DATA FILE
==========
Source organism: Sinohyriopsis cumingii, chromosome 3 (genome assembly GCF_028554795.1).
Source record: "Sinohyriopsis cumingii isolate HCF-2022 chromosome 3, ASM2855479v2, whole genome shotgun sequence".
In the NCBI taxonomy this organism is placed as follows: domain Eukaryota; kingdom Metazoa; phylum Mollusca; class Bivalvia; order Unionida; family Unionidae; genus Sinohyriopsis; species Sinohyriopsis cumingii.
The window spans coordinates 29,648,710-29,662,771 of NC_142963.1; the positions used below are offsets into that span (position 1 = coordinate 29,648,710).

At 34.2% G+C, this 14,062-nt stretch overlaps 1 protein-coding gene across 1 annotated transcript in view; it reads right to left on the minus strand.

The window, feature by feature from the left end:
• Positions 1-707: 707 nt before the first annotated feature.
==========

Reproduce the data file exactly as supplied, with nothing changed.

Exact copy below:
Source organism: Sinohyriopsis cumingii, chromosome 3 (genome assembly GCF_028554795.1).
Source record: "Sinohyriopsis cumingii isolate HCF-2022 chromosome 3, ASM2855479v2, whole genome shotgun sequence".
In the NCBI taxonomy this organism is placed as follows: domain Eukaryota; kingdom Metazoa; phylum Mollusca; class Bivalvia; order Unionida; family Unionidae; genus Sinohyriopsis; species Sinohyriopsis cumingii.
The window spans coordinates 29,648,710-29,662,771 of NC_142963.1; the positions used below are offsets into that span (position 1 = coordinate 29,648,710).

At 34.2% G+C, this 14,062-nt stretch overlaps 1 protein-coding gene across 1 annotated transcript in view; it reads right to left on the minus strand.

The window, feature by feature from the left end:
• Positions 1-707: 707 nt before the first annotated feature.